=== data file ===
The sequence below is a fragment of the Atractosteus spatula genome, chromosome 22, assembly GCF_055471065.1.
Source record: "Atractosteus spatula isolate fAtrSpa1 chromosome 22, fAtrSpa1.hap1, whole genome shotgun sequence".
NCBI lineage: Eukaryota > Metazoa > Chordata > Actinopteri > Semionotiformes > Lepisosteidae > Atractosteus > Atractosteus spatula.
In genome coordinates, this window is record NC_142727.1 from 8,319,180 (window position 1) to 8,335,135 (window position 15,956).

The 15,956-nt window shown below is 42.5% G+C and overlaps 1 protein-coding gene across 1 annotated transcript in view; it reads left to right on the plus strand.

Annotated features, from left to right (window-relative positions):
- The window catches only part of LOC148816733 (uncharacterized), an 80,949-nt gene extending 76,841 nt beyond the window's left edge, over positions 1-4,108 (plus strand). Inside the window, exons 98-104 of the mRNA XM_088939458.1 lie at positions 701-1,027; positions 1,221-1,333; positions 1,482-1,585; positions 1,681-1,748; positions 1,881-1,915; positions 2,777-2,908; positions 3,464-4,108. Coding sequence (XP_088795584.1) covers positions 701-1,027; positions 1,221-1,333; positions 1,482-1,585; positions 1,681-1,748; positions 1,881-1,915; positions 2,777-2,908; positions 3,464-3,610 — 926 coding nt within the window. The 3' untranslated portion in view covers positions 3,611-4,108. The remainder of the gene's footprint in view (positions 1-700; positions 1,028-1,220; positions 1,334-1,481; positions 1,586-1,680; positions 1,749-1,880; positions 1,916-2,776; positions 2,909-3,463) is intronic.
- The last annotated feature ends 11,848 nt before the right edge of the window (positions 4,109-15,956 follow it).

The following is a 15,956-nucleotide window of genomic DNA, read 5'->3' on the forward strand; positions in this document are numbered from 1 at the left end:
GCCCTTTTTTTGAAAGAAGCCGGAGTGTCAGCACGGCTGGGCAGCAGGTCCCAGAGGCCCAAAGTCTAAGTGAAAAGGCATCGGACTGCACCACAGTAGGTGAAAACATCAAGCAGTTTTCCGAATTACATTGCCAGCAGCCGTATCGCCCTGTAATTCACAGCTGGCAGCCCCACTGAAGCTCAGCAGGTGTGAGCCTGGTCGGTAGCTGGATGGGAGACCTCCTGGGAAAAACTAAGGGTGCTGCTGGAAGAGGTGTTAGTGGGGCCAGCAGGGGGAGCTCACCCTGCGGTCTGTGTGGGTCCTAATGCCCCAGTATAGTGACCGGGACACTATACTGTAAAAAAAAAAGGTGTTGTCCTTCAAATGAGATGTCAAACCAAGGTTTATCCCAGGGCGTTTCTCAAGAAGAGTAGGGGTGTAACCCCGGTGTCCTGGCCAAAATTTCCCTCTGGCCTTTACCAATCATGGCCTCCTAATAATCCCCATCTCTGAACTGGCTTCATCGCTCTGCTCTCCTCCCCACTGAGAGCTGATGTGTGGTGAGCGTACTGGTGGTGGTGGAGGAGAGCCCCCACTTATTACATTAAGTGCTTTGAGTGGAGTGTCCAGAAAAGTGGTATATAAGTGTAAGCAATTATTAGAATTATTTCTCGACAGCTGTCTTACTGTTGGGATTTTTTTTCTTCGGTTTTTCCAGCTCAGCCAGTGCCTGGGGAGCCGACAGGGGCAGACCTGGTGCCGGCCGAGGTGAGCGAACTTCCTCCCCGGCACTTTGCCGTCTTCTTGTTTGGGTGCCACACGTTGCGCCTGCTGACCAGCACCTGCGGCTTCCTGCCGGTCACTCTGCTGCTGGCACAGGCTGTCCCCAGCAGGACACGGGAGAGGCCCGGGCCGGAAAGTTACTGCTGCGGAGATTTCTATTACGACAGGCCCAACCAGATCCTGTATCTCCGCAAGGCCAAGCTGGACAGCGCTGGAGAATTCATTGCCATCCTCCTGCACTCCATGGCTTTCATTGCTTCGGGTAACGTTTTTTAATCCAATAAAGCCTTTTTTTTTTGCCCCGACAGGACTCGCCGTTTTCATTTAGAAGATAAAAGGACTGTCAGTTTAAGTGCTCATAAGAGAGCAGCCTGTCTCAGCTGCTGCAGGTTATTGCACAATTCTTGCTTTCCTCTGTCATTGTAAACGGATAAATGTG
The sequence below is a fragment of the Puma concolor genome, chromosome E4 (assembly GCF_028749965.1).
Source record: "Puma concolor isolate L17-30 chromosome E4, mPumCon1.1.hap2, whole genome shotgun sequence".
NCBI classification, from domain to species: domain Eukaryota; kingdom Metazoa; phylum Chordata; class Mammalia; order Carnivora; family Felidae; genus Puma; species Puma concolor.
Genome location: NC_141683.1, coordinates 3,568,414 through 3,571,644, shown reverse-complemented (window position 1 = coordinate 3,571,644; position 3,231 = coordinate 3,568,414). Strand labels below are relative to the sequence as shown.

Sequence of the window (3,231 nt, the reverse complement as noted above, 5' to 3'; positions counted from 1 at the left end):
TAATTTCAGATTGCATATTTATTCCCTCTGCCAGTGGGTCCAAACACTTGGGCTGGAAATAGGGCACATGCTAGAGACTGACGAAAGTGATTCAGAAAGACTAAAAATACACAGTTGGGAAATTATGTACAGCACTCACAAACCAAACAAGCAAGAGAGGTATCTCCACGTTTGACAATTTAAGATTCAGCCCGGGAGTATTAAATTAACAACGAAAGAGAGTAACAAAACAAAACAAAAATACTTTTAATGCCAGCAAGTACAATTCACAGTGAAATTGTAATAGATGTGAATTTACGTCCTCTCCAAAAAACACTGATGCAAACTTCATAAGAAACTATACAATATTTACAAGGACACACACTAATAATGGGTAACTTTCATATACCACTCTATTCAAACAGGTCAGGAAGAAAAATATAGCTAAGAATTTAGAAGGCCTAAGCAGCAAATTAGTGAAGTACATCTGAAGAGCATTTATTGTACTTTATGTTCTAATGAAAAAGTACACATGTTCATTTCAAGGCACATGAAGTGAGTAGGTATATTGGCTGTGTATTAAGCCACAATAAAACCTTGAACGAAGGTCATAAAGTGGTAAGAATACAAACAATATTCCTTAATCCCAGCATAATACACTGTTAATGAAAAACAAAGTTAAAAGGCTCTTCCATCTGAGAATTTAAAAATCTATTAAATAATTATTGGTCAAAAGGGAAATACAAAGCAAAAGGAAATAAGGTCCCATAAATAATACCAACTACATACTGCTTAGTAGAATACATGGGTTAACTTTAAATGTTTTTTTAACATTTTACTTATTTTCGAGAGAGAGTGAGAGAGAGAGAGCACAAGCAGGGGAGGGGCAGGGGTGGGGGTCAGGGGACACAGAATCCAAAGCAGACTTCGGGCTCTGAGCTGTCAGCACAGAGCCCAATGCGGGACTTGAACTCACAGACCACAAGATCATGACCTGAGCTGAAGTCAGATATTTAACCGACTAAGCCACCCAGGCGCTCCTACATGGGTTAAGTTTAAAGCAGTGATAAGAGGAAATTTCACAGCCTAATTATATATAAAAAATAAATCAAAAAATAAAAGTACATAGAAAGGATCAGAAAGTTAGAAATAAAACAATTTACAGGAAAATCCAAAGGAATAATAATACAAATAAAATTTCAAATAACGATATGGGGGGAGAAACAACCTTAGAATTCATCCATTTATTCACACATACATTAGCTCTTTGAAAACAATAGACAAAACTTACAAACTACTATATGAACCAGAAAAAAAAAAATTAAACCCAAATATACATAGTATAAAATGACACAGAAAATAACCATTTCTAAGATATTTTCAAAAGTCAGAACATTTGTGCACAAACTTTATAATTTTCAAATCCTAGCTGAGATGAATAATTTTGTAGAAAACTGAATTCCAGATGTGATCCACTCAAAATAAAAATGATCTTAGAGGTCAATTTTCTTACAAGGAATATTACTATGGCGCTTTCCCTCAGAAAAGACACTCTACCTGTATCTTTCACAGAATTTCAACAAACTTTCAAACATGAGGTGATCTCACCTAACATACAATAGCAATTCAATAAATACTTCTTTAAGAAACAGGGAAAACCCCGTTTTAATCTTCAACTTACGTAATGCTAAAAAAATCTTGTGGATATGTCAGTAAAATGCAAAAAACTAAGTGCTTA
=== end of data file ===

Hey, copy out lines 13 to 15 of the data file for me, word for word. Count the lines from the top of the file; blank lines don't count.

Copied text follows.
NCBI classification, from domain to species: domain Eukaryota; kingdom Metazoa; phylum Chordata; class Mammalia; order Carnivora; family Felidae; genus Puma; species Puma concolor.
Genome location: NC_141683.1, coordinates 3,568,414 through 3,571,644, shown reverse-complemented (window position 1 = coordinate 3,571,644; position 3,231 = coordinate 3,568,414). Strand labels below are relative to the sequence as shown.

Sequence of the window (3,231 nt, the reverse complement as noted above, 5' to 3'; positions counted from 1 at the left end):